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Concrete Paver Marker Tools

marking tools

Marking concrete to prepare for cutting should be fairly straight forward. And for the most part it is. But there are times that it can be frustrating. Those times typically come from when you try to cut the concrete wet or if you do not quite remove the entirety of the line and it wont come off with some water. Either of those problems can be extremely frustrating in the cutting process.

If you are cutting wet and the line is disappearing, it can be quite disappointing when you complete your cut and you are off and need to re-cut. It wastes time and destroys material. And if you use a specific marker and the line does not completely get cut and some of the marks remain on the concrete afterwards, it can stand out like a sore thumb in the project and be difficult to remove.

This article discusses each of these frustrations and suggests three materials to use when marking concrete for cuts.

Concrete Paver Marking Tool

It should be straight-forward when choosing the right marking tools for cutting concrete or pavers. However, there are many different choices in material to mark with and the way in which you can continue with your cutting.

Some materials do not remove well from the concrete so you will want to make sure that you hit your cut right on and do not miss your mark. Otherwise you will have to go back and cut the sliver off or you will left with marks that do not come off well. That also means that if you miss mark your cuts, you may have wasted material or will need to find a cleaner to remove these marks. Regardless, this is our least favorite material to use for marking cuts.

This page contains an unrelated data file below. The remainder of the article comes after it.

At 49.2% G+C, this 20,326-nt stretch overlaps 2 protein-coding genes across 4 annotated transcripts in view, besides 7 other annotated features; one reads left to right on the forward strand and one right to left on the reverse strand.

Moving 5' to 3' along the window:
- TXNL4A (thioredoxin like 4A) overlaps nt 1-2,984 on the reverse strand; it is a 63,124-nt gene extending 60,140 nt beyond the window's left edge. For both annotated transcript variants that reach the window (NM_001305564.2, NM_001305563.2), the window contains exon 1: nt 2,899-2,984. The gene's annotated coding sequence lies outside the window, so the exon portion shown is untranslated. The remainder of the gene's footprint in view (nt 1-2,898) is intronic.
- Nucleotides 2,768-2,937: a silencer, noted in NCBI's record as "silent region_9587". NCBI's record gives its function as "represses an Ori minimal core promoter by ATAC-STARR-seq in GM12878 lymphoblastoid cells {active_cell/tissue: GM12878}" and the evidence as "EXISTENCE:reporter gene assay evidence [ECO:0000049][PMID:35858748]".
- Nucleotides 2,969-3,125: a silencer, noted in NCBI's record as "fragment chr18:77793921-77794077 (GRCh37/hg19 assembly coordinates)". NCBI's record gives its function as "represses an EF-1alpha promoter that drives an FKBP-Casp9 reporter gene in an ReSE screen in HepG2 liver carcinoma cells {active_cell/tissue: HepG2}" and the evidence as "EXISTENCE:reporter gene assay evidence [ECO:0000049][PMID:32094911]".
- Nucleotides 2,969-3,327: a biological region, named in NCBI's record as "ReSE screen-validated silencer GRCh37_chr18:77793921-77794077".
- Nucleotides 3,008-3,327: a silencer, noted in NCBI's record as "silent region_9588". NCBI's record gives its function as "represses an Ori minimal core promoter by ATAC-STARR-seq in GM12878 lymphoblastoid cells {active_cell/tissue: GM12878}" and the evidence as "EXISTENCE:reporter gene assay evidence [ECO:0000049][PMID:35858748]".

Then there are the materials that remove too well from the concrete or pavers. So much so that when you cut wet or dry, you are actually removing the marked cuts making it difficult to follow your marked line appropriately. This can lead to poor cut lines and inconsistencies. Though you can slightly score these marks before going ahead and cutting all the way through which will help keep that line and keep your cuts consistent.

Then there are materials that you can mark with that will not disappear when cutting and still remove well after the fact if you need to remove the marks from pavers. These are the optimal marking materials for your concrete cutting.

How to Mark Pavers for Cutting

There are a few options to mark pavers for cuts. They each have their own strengths and weaknesses when it comes to choosing the right marking method for the project. These are the various options that are optimal in their own way for marking cuts on concrete materials.

Chalk Line

When it comes to marking pavers for cutting, on straight runs it is best to use a chalk line. This is a spool of line that is saturated with chalk dust. As the spool is tightened once extended, you can place it on the surface and pick each side up while in tension and let go. This will snap a chalk line on the surface of the pavers. However, this will disappear if you cut wet before you can cut it. Even when cutting dry, the dust from your cuts and the revolutions of the saw blade will wipe that chalk line away before you can even get to it.

This is why the best method for completing a chalk line cut is to score the line slightly with you saw. This score line can then be followed cutting all the way through the pavers without it disappearing whether you choose to cut dry or wet.